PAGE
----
I received a notice that Heart Wood was a finalist for the 2021 Eric Hoffer Award’s Montaigne Medal. The significance didn’t sink in at first. Although I had applied for several book awards, the Montaigne Medal was not one of them. As an independently published author, I didn’t have the resources of a publishing house to do the necessary marketing for me, and since it was a busy day, I filed the letter away to re-read later.
When I returned to the letter, I was blown away. The Eric Hoffer Award judges had pulled Heart Wood out of the 2,500 books being considered for other award categories and selected it for their Montaigne Medal as “one of the most thought-provoking books that either illuminate, progress, or redirect thought.”
To me, there’s no greater honor than being recognized for my underlying motive in writing Heart Wood. Thought provoking? Perhaps it was because I posed more questions than answers: What if we ignore the Earth’s cries for help all around us, and continue at the pace we’re going? What if we could lean back into the past or forward into the future and influence thinking and outcomes? What if women led the way with their unique style of working together to make decisions and solve problems? What can we do today that our descendants will thank us for? What if we let the Earth speak first? What can we learn from silence?
When the two winners of the Montaigne Medal were announced mid-May (books from the University of California and the John Hopkins University Presses), it didn’t detract from the honor of having Heart Wood recognized as a thought-provoking book of exceptional merit.
Here’s more about the Eric Hoffer Book awards, from their website: (www.hofferaward.com/home).
“The Eric Hoffer Book Award was founded at the start of the 21st century to honor freethinking writers and independent books of exceptional merit. The commercial environment for today’s writers has all but crushed the circulation of ideas. It seems strange that in the Information Age, many books are blocked from wider circulation, and powerful writing is barred from publication or buried alive on the Internet. Furthermore, many of the top literary prizes will not consider independent books, choosing instead to become the marketing arms of large presses.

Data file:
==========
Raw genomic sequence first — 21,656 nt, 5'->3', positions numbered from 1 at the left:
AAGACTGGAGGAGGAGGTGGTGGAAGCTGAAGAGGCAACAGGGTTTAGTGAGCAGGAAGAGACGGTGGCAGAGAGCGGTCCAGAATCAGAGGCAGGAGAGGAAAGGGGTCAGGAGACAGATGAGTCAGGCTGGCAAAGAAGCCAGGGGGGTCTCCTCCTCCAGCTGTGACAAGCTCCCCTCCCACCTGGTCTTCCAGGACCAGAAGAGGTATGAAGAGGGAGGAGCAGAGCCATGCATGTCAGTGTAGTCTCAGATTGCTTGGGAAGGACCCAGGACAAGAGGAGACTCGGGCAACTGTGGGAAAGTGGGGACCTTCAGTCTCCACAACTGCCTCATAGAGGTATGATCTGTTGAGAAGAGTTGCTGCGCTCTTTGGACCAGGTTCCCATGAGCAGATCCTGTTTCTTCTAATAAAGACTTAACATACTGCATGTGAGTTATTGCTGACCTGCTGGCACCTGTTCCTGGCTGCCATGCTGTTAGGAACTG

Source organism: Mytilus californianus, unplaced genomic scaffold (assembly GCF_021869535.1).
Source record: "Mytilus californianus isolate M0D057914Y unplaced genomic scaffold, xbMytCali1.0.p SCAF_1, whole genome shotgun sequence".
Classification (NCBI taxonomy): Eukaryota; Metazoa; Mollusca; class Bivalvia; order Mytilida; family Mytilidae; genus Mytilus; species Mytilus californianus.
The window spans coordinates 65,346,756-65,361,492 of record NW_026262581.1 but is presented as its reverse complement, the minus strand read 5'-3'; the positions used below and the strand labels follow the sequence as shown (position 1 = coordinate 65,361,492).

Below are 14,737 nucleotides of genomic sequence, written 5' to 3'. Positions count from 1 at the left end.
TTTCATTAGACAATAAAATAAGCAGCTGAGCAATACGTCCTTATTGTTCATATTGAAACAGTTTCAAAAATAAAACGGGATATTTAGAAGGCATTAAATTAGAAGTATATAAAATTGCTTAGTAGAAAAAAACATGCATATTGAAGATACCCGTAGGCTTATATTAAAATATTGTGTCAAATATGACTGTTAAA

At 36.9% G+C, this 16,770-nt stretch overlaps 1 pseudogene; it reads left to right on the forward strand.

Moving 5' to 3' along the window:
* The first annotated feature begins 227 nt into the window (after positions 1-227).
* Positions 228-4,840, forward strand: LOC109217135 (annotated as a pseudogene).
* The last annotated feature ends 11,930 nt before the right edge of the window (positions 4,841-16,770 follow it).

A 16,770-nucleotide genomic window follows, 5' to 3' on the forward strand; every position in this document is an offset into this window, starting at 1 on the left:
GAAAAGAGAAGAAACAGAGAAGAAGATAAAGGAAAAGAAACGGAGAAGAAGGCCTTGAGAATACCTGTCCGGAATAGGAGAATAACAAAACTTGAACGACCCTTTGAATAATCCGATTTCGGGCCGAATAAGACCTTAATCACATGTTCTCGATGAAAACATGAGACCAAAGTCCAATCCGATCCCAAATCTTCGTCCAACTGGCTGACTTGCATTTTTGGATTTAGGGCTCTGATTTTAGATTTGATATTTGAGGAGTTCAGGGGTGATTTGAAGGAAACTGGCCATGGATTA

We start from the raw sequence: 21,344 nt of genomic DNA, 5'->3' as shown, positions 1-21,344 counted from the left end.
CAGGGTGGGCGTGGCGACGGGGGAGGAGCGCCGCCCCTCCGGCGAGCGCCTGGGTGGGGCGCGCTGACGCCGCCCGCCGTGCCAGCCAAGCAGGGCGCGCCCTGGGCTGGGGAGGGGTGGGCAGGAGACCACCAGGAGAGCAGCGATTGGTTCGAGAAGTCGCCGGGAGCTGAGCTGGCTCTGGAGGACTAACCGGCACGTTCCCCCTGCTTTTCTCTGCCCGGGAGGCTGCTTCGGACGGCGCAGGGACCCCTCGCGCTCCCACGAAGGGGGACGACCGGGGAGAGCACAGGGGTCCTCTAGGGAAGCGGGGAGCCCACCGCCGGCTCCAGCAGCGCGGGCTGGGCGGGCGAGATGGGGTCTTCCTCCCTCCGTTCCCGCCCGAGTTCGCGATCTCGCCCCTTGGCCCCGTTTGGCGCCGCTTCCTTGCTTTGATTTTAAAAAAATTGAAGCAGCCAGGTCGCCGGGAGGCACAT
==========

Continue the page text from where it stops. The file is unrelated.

“Throughout the centuries, writers such as Emily Dickenson, James Joyce, Walt Whitman, and Virginia Woolf have taken the path of self-publishing, rather than have their ideas forced into a corporate or sociopolitical mold. Today, small and academic presses struggle in this same environment. The Hoffer will continue to be a platform for and the champion of the independent voice. Since its inception, the Hoffer has become one of the largest international book awards for small, academic, and independent presses.”
Heart Wood interweaves the lives of three family women who live in the past, present, and future, yet reach across time to bring a feminine perspective to the environmental issues of their era, including exploration of the long-term impacts of gold mining activity, early California land reclamation practices, the controversy of dams in the 21st century, and the development of new ways of living with minimal water and resources.
Heart Wood readers have this to say:
“I am thinking that the ultimate review of a book is one that says the reader has been rationing the daily reading of said book. Well into your book, I started rationing the number of chapters I could read at a time. I have now progressed to rationing the days that I could read it, because I really DO NOT want it to end. It is truly wonderful, and my friends that I have given copies feel exactly the same. Thank you SO MUCH for being so spot on about where we are and expressing it so well. Let’s just hope we are in a better position to turn things around.” -Marcia P.
Just finished Heartwood and it has now taken its ”proper” place in my den between Gary Snyder’s This Present Moment and Steve Sanfield’s The Right Place. Proper because the best of the Sierra should be able to rub dust jackets if not elbows. Loved it – thanks for the gift of this wonderful book. -Al D.
Heart Wood – Four Women, for the Earth, for the Future is published independently through Sierra Muses Press, a small collective of four local women writers. It can be purchased at local bookstores, on Amazon, or directly from the author (autographed) by emailing: firstname.lastname@example.org.
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